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While the Left Freaks Out Over Marco Rubio's Tweet, It's Crucial to Break Down the Facts of Omicron

AP Photo/Jacquelyn Martin

On Saturday, "Marco Rubio" was trending on Twitter, with the social media platform's accompanying message sharing that "A Tweet from Senator Marco Rubio about COVID-19 draws criticism, prompting many to point out the virus’ hospitalization rate and death toll." As is often the case with these trends, though, the people freaking out and making it trend are missing the point. 


Our friends at Twitchy highlighted some of the freak outs. A particularly bad take came from Rep. Tom Malinowski (D-NJ), who made a comparison to the lives lost in the September 11, 2001 terrorist attacks.

MSNBC host Mehdi Hasan also tweeted out a take to do with September 11.


Other than such ridiculous and insensitive takes comparing a terrorist attack to the Wuhan coronavirus, such freak outs are missing the larger points of Rubio's tweet. 

The senator is clearly referring to the Omicron variant, which, as we've covered from the start, brings with it "mild" symptoms. That's according to those on the ground in South Africa, where the variant was first announced in November. Data from South Africa also showed that the surge passed with few deaths. And, multiple studies from several countries have also confirmed that the Omicron variant is less likely to lead to hospitalizations than the Delta variant. 

That being said, the Omicron variant is more transmissible and highly contagious. That brings us to the next part of Rubio's tweet, about how "people in the hospital for car accidents testing positive isn’t a surge."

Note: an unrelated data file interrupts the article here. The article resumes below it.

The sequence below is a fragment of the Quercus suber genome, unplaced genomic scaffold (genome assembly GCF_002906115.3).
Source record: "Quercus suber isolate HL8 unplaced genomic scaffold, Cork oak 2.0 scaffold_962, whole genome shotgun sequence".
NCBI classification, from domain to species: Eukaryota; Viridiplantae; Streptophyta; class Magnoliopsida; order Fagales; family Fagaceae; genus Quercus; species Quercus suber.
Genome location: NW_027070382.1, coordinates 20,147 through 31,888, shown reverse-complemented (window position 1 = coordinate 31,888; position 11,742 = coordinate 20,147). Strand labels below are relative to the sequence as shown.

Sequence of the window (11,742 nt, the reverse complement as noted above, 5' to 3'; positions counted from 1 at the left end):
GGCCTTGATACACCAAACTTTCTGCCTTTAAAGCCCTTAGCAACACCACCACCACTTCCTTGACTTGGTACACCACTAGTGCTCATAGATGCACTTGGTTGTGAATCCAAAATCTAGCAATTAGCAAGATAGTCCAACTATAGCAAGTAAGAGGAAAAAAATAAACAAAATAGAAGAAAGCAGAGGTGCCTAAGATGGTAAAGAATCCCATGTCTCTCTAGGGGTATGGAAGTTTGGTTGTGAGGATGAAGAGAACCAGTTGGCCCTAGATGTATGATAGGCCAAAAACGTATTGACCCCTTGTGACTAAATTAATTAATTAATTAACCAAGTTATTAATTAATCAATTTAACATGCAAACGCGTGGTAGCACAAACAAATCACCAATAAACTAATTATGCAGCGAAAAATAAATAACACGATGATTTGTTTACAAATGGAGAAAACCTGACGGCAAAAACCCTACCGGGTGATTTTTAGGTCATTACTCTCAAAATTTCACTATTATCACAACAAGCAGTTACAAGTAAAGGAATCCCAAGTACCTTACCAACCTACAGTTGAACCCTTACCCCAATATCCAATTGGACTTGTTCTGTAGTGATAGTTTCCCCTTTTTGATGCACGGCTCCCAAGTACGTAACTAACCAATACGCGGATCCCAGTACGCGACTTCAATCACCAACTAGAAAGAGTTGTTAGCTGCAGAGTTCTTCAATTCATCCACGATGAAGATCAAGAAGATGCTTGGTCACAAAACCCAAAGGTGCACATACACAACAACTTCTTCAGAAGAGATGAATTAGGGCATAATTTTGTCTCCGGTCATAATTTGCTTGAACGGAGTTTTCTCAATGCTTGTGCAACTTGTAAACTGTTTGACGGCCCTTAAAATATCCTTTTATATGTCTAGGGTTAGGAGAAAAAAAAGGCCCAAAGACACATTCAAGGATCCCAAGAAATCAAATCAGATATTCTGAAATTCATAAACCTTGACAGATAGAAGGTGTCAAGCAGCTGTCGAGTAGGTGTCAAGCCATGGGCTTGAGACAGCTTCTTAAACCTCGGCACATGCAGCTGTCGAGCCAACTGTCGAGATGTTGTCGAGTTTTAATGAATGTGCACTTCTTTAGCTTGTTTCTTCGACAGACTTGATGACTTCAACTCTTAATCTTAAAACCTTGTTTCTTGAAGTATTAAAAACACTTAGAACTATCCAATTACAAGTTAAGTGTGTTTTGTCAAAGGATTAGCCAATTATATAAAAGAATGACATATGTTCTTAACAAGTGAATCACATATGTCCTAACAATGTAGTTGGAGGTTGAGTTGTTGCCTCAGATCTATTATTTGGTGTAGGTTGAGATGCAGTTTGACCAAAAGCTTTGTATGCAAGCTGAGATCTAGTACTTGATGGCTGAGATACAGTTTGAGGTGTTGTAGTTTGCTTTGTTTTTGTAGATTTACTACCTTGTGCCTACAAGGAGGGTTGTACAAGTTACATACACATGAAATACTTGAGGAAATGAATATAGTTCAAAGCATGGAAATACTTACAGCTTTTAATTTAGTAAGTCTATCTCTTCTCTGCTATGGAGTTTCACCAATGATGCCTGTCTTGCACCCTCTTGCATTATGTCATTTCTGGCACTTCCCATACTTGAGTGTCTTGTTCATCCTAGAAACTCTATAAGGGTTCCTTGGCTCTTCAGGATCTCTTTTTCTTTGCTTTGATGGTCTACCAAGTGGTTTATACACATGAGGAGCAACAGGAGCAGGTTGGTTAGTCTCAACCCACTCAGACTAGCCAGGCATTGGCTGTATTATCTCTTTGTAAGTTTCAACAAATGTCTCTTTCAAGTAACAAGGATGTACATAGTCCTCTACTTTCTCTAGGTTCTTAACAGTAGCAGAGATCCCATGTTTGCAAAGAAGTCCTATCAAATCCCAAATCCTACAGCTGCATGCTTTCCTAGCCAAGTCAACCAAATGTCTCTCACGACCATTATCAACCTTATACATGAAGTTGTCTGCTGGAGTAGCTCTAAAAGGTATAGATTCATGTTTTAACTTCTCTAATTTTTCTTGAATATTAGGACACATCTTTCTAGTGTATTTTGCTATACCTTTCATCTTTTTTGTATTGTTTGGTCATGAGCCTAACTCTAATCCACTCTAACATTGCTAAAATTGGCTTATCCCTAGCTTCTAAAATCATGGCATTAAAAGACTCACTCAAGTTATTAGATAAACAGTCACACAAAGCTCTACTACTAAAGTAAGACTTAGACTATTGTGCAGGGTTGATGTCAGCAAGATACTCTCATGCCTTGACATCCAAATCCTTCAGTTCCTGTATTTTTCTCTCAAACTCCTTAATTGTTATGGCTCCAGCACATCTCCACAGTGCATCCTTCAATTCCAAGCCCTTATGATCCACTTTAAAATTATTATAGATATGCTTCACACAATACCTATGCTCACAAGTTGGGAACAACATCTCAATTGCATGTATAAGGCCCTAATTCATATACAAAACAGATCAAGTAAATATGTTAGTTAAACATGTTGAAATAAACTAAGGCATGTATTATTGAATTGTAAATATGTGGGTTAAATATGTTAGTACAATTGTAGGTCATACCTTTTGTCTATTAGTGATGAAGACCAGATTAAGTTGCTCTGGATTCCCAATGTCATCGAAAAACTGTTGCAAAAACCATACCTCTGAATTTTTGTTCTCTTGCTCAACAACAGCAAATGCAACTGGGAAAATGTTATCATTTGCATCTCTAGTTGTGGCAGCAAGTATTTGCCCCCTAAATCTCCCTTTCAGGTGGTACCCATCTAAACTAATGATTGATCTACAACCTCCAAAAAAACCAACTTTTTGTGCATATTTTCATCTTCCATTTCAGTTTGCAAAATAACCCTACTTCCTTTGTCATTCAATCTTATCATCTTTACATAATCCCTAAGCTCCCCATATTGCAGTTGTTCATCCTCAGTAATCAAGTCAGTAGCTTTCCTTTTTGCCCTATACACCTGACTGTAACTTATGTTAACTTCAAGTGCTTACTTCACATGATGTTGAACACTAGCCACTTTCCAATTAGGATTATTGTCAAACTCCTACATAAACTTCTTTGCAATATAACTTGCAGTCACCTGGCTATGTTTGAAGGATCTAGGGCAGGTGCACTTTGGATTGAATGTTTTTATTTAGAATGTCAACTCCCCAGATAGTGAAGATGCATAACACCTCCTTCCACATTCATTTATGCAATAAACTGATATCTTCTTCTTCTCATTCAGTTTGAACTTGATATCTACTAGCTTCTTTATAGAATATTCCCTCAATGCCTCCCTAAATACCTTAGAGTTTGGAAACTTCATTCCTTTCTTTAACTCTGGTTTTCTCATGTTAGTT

People are tested for the virus when they are admitted to the hospital. If someone tests positive but they presented for something else, they are being hospitalized with Omicron, and not for it. 

In fact, "science" himself, Dr. Anthony Fauci, as Leah highlighted, acknowledged this point as it applies to children during a segment with MSNBC’s Ayman Mohyeldin on Wednesday. 


Data from the South African Medical Research Council showed that most admissions in Tshwane were such incidental admissions, where someone was hospitalized with COVID, but not because of it. 

Rubio also spoke about "people with no symptoms waiting hours for a test or missing work for 10 days."

In New York City, but also in other major cities, people have indeed been waiting outside for hours to get tested. In doing so, they're surrounding themselves with people who may or may not have the virus and make it more likely for them to become infected. What's worse is that these test results have been severely delayed.

The Centers for Disease Control (CDC) recently shortened the days of quarantining to five days, as Julio covered on Wednesday. It indeed used to be ten days, and places were experiencing worker shortages. 

Yet California has turned to an even stricter set of guidelines, as lamented by former gubernatorial candidate Kevin Kiley, an assemblyman in California. 

The state's guidelines recommend that those who have tested positive but are asymptomatic can break quarantine after five days only after a negative test result, as Rong-Gong Lin II and Luke Money reported for The Los Angeles Times. 


Rubio arguably did not go far enough, actually, in his tweet. As I reported on Sunday, medical directors in Vermont are warning of asymptomatic people overwhelming emergency rooms there because they're looking for a PCR test after testing positive from a rapid test. Julio covered how it's happening in New York, too, though. 

The tweet did refer to a "real crisis," which Rubio called "irrational hysteria." Such "hysteria" has led to isolation and, as we are seeing again after what should have been a return from Christmas break, more school closings again. The closings are not only not necessary, but have had catastrophic and long-lasting effects. 

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